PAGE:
*  4 tracking of Panvel – Vashi – Mankhurd – Kurla (present 2 tracks)

*  Establish: Pune-Karjat-Panvel-Vashi-Mankhurd-Kurla-Mumbai has the main Pune-Mumbai route. This will cut-off 25-30 km distance. Note, this is the route that Pune-Mumbai road takes as well.

* Ideally, provide a rail link along with the proposed trans-harbor link between Uran and South Mumbai. This will save another 10-20 km for the distance between Pune and South Mumbai (CST Station).

*  The present route Pune-Karjat-Kalyan-Thane-Kurla-Mumbai is longer (192 km). This also is affected by heavy suburban local train traffic from Kalyan to Mumbai (fast locals).

*  Current max speed on this route is 110 km/h. Bhor Ghat max speed is 40-60 km/h (or less).

*  Explore if certain stretches of the non-Ghat section can be speeded up to 150-170 km/h (semi-high speed).

*  Start hourly trains between the 2 cities on the new route. 2 hour run time is feasible with the current track (max speed of 110 km/h)…This was envisaged over two decades back with the Mumbai – Pune ‘Shatabdi’ ..but never implemented due to the suburban traffic. Even with a max speed of 110 km/hr and a 45 min travel time in the Ghat section, a sub 2 hour travel time is easily possible for a 160 km distance.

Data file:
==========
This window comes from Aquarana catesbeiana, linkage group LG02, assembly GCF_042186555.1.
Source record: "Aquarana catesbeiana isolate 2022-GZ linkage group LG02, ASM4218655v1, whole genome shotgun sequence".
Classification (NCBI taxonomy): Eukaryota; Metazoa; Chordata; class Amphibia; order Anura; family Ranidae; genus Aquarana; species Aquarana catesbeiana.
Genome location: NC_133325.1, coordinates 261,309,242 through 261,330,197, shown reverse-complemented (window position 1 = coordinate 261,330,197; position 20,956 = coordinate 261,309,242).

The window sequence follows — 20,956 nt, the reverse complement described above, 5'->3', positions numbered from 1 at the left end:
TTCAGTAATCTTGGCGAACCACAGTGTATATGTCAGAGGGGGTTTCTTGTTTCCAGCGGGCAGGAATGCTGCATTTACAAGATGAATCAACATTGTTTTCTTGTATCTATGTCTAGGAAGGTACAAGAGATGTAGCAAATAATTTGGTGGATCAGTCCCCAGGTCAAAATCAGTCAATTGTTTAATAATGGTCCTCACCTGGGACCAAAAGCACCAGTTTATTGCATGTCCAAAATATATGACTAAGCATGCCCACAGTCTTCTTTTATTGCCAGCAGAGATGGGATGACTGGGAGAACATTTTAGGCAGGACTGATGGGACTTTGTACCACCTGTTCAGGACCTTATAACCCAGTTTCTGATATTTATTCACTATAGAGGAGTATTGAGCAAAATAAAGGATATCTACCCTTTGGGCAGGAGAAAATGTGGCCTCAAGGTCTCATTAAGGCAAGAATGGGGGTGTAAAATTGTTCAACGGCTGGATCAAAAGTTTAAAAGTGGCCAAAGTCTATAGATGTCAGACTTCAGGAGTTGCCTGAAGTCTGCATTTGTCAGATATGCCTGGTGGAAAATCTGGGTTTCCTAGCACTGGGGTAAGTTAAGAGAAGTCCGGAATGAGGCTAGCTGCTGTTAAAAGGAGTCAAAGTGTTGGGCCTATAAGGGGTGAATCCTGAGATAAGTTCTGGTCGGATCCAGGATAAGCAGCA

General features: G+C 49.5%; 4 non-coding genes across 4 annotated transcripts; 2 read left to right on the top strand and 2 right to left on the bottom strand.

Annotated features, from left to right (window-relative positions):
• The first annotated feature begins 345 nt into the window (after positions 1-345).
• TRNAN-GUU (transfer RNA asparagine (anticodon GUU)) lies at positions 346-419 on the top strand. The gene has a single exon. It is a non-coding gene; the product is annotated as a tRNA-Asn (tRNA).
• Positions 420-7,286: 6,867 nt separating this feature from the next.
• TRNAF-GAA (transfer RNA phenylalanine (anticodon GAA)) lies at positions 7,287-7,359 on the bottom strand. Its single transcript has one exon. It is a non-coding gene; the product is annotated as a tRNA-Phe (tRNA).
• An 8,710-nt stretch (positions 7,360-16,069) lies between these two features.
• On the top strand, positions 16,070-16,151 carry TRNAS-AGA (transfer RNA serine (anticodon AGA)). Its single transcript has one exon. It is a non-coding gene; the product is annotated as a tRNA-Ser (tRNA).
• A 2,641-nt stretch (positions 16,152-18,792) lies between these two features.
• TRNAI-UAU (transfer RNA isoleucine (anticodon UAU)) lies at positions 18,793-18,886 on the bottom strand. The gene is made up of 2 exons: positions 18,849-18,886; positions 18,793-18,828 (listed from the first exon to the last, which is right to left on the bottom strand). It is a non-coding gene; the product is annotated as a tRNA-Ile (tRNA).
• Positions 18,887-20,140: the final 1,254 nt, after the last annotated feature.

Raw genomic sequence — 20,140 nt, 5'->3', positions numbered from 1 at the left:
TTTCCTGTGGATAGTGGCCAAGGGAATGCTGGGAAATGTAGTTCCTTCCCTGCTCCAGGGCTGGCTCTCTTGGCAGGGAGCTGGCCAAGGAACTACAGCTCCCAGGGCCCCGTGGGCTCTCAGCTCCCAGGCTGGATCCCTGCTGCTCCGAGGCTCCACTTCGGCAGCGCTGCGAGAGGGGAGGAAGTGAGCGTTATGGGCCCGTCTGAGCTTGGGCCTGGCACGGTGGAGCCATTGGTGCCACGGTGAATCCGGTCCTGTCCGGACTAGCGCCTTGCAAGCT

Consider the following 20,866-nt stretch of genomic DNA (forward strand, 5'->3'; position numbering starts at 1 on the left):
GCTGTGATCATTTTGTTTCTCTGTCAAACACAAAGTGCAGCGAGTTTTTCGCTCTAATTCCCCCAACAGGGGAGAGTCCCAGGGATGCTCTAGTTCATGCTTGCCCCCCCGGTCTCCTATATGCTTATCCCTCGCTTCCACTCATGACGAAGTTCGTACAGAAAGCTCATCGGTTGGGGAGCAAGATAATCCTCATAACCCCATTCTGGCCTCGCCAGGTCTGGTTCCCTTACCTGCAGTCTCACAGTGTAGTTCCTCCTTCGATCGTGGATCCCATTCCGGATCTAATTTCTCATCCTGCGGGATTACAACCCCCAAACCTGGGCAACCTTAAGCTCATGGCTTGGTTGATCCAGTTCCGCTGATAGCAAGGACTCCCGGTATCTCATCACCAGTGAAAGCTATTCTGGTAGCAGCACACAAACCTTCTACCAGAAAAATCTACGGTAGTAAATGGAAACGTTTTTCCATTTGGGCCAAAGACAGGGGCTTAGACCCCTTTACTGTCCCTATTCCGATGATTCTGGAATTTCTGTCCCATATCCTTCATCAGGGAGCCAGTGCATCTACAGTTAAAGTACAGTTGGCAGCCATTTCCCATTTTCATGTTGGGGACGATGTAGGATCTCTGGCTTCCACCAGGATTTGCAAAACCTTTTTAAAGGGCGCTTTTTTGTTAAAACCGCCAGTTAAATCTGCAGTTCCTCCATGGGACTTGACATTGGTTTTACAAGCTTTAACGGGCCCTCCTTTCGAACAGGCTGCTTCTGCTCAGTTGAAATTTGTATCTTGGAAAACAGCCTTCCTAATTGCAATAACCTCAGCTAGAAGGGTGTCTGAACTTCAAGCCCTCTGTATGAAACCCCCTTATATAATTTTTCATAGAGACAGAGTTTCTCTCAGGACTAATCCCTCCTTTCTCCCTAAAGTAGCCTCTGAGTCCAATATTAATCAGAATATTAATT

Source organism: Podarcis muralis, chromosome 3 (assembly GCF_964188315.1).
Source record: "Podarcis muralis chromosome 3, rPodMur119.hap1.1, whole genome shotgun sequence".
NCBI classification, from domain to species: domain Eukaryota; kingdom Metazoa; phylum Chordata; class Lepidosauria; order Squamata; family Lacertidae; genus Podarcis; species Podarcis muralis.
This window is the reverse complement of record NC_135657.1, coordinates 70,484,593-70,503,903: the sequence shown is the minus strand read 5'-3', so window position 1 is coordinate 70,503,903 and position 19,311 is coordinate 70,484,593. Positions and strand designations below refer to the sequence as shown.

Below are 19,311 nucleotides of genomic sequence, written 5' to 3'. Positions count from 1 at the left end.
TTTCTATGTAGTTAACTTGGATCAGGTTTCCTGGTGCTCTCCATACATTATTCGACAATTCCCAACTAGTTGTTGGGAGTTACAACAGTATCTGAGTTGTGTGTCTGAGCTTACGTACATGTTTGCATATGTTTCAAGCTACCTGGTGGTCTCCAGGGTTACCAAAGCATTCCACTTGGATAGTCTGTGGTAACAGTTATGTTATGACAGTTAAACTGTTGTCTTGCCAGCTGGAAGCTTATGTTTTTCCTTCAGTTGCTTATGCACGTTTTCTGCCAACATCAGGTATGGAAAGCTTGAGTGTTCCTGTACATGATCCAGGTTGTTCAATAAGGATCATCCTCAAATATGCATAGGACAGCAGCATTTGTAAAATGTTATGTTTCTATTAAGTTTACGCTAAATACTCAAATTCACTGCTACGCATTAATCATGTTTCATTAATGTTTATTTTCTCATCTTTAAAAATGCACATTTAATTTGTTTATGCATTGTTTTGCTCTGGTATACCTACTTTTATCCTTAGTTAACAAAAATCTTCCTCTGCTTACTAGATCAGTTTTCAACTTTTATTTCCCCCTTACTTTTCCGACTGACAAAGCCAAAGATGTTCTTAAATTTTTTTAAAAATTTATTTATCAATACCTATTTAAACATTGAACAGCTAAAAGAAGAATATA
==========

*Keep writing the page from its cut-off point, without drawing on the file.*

*  Higher frequency (hourly and 30 min at peak times) should also lead to smaller trains, resulting in faster acceleration. This can facilitate short 2 min stops in Lonavala, Panvel if required.

*  Connect Panvel Station with a light rail connection to the new upcoming Navi Mumbai airport at Kharghar. This will be convenient for both Mumbai and Pune travelers.

*  Run some trains from Pune to western suburbs (route them from Kurla to Andheri/Bandra ..), instead of Dadar/CST.

*  Start Lonavala-Pune-Daund suburban local trains with 15 min frequency. This is critical for the Pune metro region’s public transit. The Lonavala – Pune – Daund suburban corridor should be fully exploited to support Pune’s public transit system.

* To support this heavy Pune – Mumbai traffic, significant upgrades will be required for Pune and Shivajinagar stations. Both need additional platforms. Also, given the space restrictions at Pune, Shivajinagar, will have to expand capacities of Khadki/Dapodi/Pimpri and Hadapsar/Loni stations.

* Pune and Shivajinagar Stations should be supported by underground metro stations, to ease the commute. Khadki/Dapodi should also have metro stations (on the PCMC/Hinjavdi Metro route).